On January 29th, Burnaby’s Settlement Workers in Schools (SWIS) conducted an orientation for volunteers-mentors who expressed their interest to work with Syrian refugee families and registered through the Program’s portal. 17 volunteers residents of Burnaby and Coquitlam attended this event.
After a short round of introduction and sharing their backgrounds, the participants were greeted by the SWIS Program Coordinator and Edmonds Community School Coordinator. ELL/Learning Support Teacher from the Edmonds Community School Angela Kelly shared her past experiences as a community volunteer working with a refugee family.
A power point presentation made at the Orientation was dedicated to Syria’s culture, history and the population. It gave the participants an opportunity to learn more about the civil war in the region and the dramatic exodus of people from the war-torn countries.
Volunteers-mentors received information on the current numbers of Syrian refugee families in the district. Mentorship guidelines were shared and discussed. Each participant received a binder with a Thank You letter, reference materials and directories helpful in their work and interactions with refugee families.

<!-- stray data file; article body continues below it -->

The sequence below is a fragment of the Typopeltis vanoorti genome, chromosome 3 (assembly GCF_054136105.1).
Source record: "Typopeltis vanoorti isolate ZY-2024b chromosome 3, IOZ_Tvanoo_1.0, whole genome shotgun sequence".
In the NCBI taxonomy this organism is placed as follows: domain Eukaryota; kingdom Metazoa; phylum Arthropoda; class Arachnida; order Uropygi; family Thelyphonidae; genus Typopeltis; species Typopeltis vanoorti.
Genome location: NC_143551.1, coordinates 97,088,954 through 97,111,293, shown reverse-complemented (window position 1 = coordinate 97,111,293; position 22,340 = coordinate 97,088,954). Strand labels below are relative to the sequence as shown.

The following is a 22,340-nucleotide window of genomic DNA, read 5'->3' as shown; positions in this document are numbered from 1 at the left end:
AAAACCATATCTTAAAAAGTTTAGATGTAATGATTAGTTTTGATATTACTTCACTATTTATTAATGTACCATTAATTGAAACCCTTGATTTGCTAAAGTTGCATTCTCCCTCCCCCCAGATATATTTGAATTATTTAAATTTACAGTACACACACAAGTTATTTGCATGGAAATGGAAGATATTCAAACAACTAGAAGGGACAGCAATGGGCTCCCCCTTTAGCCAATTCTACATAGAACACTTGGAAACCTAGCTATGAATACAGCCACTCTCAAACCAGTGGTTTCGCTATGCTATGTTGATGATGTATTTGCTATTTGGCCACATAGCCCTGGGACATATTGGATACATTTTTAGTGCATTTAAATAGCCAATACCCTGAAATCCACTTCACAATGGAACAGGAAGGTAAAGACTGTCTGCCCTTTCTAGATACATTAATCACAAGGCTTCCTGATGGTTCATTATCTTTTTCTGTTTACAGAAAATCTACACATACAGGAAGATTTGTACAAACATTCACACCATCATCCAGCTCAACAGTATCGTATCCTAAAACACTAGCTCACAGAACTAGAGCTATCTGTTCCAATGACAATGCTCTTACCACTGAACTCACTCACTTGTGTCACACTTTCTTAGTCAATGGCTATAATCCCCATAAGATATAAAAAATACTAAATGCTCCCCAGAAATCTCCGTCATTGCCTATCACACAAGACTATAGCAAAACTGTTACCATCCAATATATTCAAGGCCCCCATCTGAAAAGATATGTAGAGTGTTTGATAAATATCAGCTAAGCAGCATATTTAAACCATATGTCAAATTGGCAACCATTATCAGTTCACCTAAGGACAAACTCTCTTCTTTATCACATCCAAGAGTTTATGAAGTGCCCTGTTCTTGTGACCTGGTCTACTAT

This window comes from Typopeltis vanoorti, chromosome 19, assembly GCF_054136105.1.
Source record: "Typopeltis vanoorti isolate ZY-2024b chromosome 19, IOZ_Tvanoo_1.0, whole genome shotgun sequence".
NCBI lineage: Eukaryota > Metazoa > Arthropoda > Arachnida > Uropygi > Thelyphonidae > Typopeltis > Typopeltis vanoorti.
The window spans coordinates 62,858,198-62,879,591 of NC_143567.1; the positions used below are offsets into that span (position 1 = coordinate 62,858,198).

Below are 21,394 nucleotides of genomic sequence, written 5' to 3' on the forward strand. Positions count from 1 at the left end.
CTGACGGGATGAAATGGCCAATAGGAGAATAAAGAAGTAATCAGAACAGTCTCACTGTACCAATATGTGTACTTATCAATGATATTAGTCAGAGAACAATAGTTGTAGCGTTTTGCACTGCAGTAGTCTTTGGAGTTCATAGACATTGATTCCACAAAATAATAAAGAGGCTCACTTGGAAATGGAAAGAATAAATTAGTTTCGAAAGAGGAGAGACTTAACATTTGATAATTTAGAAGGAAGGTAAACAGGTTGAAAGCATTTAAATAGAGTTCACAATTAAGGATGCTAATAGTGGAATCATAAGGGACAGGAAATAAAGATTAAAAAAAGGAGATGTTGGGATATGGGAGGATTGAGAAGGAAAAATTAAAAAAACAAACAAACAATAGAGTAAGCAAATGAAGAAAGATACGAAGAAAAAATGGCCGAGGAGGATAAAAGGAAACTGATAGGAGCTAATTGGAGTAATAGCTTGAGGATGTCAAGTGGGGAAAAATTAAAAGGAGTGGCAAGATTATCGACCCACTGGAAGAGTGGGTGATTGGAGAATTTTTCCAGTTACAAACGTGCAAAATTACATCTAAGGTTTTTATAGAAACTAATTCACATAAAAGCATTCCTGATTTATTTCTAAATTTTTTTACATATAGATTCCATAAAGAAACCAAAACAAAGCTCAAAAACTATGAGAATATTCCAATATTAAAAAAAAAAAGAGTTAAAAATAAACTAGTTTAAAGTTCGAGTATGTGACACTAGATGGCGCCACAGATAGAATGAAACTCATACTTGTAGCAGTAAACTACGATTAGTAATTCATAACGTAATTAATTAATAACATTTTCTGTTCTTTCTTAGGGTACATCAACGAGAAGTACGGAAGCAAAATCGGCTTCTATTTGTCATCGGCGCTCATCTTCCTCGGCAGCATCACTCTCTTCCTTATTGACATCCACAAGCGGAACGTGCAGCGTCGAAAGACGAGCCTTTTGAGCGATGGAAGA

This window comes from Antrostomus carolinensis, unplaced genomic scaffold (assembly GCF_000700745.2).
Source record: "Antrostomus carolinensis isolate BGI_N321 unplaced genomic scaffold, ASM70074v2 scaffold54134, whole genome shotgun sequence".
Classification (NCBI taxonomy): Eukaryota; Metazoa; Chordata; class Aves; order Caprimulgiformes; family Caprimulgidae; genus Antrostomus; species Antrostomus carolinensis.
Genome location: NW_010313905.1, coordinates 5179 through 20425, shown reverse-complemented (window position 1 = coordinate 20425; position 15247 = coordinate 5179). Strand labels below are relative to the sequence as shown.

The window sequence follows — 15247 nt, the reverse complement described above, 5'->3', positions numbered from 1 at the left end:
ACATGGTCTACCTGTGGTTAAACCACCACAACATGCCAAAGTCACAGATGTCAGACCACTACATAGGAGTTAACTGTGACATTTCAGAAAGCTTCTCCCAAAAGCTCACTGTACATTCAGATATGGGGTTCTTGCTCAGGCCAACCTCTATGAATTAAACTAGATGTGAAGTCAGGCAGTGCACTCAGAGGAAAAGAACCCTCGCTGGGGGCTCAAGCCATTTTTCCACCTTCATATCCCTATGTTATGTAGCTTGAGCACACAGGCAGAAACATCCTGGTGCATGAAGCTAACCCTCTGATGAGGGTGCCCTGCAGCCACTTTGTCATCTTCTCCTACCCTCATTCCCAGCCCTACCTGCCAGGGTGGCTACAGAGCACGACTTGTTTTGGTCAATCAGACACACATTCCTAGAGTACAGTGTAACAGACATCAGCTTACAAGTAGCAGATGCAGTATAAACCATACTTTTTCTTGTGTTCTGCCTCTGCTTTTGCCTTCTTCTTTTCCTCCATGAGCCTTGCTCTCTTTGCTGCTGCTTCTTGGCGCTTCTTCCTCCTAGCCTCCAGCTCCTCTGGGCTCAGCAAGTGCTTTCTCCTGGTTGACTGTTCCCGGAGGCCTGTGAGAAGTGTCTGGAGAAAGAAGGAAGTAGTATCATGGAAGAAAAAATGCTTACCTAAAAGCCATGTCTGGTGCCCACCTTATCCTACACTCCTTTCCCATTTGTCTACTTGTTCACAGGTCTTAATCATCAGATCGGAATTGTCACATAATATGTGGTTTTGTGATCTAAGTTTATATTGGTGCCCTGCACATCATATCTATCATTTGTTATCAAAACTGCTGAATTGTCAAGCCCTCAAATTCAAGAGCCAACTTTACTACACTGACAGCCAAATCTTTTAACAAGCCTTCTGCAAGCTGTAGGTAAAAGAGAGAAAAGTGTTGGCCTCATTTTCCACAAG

Questions and Answers period that followed let the participants share their own life experiences and volunteering they did in the community. Many have already established ties with Syrian refugee families settling in Burnaby and those newcomers who just arrived in Vancouver’s Welcome House.
Plans and ways to support newcomer students and families were front and center of the discussions.
Settlement Workers in School are very thankful to all volunteers who came forward to help Syrian refugee families and all those in need who are settling in Burnaby’s schools and communities. Together we welcome all families to their new home!
Teen Refugees: After School Program Deals with Trauma
Kung fu, rope climbing — not what you’d expect to hear in a description of a counselling program. But settlement workers in Burnaby say these activities are helping refugee teenagers deal with trauma.
See more at: http://www.cbc.ca/news/canada/british-columbia/teen-refugees-after-school-program-deals-with-trauma-1.3444489
Refugee families in Burnaby adjust to new life with help of Canadian mentors
A new program in Burnaby, B.C. is helping Syrian refugees by pairing them with a Canadian mentor that can help them understand life and culture in Canada. The program, offered by the Burnaby School District, has matched seven Arabic-speaking volunteers with 27 recently arrived Syrian refugee families.
See more at http://www.cbc.ca/news/canada/british-columbia/refugee-families-in-burnaby-adjust-to-new-life-with-help-of-canadian-mentors-1.3503174